Cortie, M.B., Giddings, J. & Dowd, A. 2010, 'Optical properties and plasmon resonances of titanium nitride nanostructures', Nanotechnology, vol. 21, no. 11.
View/Download from: Publisher's site
We examine the optical properties of nanostructures comprised of titanium nitride, TiN, an electrically conducting intermetallic-like compound. This material can be deposited in the form of durable films by physical vapor deposition. Use of nanosphere templating techniques extends the range of nanostructures that can be produced to include the versatile semi-shell motif. The dielectric properties of TiN1 - x depend upon stoichiometry and are favorable for plasmon resonance phenomena in the mid-visible to near-infrared range of the spectrum and for x?0. We analyze the optical phenomena operating in such structures using a combination of experiment and simulation and show that semi-shells of TiN exhibit a tunable localized plasmon resonance with light. The material is, however, unsuitable for applications in which a long-distance surface plasmon polariton is desired. 2010 IOP Publishing Ltd.
Kealley, C.S., Cortie, M.B., Maaroof, A.I. & Xu, X. 2010, 'Erratum: The versatile colour gamut of coatings of plasmonic metal nanoparticles (Physical Chemistry Chemical Physics (2009) 11 (5897-5902) DOI: 10.1039/b903318a)', Physical Chemistry Chemical Physics, vol. 12, no. 45, pp. 15141-15143.
View/Download from: Publisher's site
Cortie, M.B., Stokes, N. & McDonagh, A. 2009, 'Plasmon resonance and electric field amplification of crossed gold nanorods', Photonics and Nanostructures - Fundamentals and Applications, vol. 7, no. 3, pp. 143-152.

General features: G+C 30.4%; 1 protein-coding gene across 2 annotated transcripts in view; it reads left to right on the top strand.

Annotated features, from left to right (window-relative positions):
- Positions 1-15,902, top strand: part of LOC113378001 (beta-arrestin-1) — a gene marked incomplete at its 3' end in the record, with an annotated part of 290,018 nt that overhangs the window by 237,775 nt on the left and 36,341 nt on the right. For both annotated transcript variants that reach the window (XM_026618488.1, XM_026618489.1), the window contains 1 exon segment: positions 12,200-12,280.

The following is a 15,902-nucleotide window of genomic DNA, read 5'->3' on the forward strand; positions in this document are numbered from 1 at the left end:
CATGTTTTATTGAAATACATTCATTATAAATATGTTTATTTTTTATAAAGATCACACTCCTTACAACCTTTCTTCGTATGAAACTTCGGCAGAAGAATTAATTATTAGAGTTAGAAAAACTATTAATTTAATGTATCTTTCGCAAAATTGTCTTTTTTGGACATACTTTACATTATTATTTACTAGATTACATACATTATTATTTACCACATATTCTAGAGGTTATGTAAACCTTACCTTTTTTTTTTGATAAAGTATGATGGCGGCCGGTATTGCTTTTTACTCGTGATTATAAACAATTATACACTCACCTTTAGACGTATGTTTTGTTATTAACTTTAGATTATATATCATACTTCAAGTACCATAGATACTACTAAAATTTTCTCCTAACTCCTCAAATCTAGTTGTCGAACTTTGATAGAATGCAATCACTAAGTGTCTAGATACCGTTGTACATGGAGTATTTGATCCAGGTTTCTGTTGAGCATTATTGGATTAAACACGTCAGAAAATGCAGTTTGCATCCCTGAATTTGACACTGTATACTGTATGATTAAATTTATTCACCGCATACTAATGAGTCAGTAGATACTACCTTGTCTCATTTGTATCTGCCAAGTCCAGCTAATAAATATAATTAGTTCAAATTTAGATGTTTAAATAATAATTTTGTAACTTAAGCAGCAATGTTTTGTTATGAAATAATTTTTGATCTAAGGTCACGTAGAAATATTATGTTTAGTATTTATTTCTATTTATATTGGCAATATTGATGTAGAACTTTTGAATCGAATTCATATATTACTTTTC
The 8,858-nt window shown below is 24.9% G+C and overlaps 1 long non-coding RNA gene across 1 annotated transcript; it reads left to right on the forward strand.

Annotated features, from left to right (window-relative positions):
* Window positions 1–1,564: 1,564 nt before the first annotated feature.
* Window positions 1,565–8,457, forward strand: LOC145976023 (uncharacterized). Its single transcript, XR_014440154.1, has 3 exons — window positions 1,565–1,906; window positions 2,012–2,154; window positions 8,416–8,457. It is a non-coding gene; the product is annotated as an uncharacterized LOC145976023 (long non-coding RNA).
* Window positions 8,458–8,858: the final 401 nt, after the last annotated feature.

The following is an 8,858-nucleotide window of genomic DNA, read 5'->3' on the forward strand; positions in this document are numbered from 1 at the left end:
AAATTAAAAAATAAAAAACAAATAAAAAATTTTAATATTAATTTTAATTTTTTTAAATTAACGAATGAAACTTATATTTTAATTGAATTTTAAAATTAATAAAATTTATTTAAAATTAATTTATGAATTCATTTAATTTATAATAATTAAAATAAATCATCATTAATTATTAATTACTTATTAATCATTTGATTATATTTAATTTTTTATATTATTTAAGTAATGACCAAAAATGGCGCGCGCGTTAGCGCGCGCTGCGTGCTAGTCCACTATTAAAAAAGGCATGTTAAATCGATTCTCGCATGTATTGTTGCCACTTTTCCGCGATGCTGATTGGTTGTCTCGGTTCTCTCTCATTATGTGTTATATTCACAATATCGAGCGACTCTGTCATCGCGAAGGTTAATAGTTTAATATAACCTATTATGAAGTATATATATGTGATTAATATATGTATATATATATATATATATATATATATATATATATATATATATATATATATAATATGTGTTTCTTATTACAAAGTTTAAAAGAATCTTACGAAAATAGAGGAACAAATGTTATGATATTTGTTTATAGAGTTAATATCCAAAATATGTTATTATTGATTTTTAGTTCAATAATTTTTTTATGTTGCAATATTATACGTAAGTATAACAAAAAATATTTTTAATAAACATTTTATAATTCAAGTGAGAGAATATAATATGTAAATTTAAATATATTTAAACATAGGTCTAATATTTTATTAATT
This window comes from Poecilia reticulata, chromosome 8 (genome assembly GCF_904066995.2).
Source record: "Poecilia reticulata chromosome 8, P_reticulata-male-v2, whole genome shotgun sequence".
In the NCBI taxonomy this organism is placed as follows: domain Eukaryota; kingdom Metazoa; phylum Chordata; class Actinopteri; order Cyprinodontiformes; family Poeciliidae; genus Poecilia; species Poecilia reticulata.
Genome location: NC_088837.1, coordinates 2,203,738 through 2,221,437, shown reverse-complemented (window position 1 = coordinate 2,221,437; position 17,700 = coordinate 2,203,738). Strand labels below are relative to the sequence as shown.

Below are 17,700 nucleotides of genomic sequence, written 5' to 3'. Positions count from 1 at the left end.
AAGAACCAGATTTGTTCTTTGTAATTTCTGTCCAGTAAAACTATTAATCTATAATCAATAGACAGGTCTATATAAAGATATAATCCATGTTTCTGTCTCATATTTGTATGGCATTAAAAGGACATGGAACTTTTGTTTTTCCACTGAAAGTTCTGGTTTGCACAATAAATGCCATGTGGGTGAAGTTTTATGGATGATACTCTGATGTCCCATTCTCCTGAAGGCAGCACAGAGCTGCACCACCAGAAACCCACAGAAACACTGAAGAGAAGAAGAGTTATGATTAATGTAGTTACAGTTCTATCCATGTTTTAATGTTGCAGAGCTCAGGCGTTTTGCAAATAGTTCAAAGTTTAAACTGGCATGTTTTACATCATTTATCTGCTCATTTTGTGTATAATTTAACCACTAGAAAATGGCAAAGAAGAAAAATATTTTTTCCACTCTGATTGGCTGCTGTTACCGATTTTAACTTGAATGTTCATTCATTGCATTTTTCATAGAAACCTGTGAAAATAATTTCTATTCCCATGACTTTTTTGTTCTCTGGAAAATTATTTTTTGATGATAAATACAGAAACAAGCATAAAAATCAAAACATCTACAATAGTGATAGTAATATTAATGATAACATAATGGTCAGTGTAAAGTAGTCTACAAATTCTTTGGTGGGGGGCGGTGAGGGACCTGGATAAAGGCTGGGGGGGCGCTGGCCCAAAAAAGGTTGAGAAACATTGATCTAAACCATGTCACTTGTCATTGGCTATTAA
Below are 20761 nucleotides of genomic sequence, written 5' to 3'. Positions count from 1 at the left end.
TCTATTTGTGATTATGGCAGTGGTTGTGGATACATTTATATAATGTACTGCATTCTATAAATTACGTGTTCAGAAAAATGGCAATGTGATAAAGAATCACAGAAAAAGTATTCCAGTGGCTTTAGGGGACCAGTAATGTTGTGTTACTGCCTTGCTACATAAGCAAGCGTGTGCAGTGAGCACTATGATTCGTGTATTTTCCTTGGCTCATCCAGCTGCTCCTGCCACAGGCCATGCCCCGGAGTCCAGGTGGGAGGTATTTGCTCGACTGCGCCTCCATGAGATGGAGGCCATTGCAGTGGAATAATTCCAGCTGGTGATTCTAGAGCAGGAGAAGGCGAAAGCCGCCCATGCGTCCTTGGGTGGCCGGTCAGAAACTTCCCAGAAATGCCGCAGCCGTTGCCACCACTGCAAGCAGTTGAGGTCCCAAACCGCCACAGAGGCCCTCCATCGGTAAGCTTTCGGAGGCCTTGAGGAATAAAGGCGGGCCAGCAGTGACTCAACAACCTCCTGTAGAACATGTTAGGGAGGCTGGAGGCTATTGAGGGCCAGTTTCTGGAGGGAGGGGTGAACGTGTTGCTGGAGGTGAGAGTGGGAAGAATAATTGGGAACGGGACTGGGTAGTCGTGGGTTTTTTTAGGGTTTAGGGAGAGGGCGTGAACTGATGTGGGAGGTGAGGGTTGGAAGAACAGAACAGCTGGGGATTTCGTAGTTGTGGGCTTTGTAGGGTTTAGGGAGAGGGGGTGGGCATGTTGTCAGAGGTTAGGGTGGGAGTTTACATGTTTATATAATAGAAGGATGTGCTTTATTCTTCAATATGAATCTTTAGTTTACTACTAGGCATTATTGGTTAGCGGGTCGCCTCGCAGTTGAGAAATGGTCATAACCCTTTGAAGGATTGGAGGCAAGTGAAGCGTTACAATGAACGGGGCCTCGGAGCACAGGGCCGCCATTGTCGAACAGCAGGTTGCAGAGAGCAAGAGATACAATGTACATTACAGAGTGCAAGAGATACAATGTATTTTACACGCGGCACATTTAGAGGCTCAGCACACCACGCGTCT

View/Download from: Publisher's site
Here we explore the unusual plasmon resonances of crossed gold nanorod structures of varying geometries. Using numerical simulations, we show that the resonances of simple rods are hybridized and blue-shifted in the composite structures and that these structures are surrounded by spatially extended and high intensity electric fields. This attribute suggests several potential uses for these shapes, for example as a nano-antenna for the generation of two-photon fluorescence. 2009 Elsevier B.V. All rights reserved.
Bhatia, V.K., Levey, F.C., Kealley, C.S., Dowd, A. & Cortie, M.B. 2009, 'The aluminium-copper-gold ternary system', Gold Bulletin, vol. 42, no. 3, pp. 201-208.
Despite Au, Al and Cu being individually very well-known elements, their ternary phase diagram has not been studied in as much detail as those of many other Au-containing ternaries. Here we review what is known, and consider the prospects for technological exploitation of some of the ternary compositions. The components of greatest interest in Al-Au-Cu may be the ?-phases, at least two of which have shape memory properties. Of these, 'Spangold', which has the nominal stoichiometry Au7Cu5Al4, has received some attention for jewellery applications, while the edge compound Cu3Al is a well-known shape memory composition with corresponding specialised industrial uses. The properties of other ?-phase compositions in the system have been scarcely investigated. The system also contains an extensive ?-phase, Al4AuxCu9-x, where x ranges from 0 to ~6.5, and the purple gold phase AuAl2.
Coutts, M.J., Cortie, M.B., Ford, M.J. & McDonagh, A.M. 2009, 'Rapid and controllable sintering of gold nanoparticle inks at room temperature using a chemical agent', Journal of Physical Chemistry C, vol. 113, no. 4, pp. 1325-1328.
View/Download from: Publisher's site
We show that oxidation of protective thiol ligands and the exothermic reduction of surface area are important factors in the sintering of thiol-stabilized gold nanoparticle films. We also present a chemical treatment to achieve sintering of gold nanoparticles at room temperature. The process is facilitated by the remarkable enthalpy of reaction arising from the reduction of the surface area of the nanoparticles. 2009 American Chemical Society.
Bhatia, V.K., Kealley, C.S., Wuhrer, R., Wallwork, K.S. & Cortie, M.B. 2009, 'Ternary ? and ? phases in the Al-Au-Cu system at 750 C', Journal of Alloys and Compounds, vol. 488, no. 1, pp. 100-107.
View/Download from: Publisher's site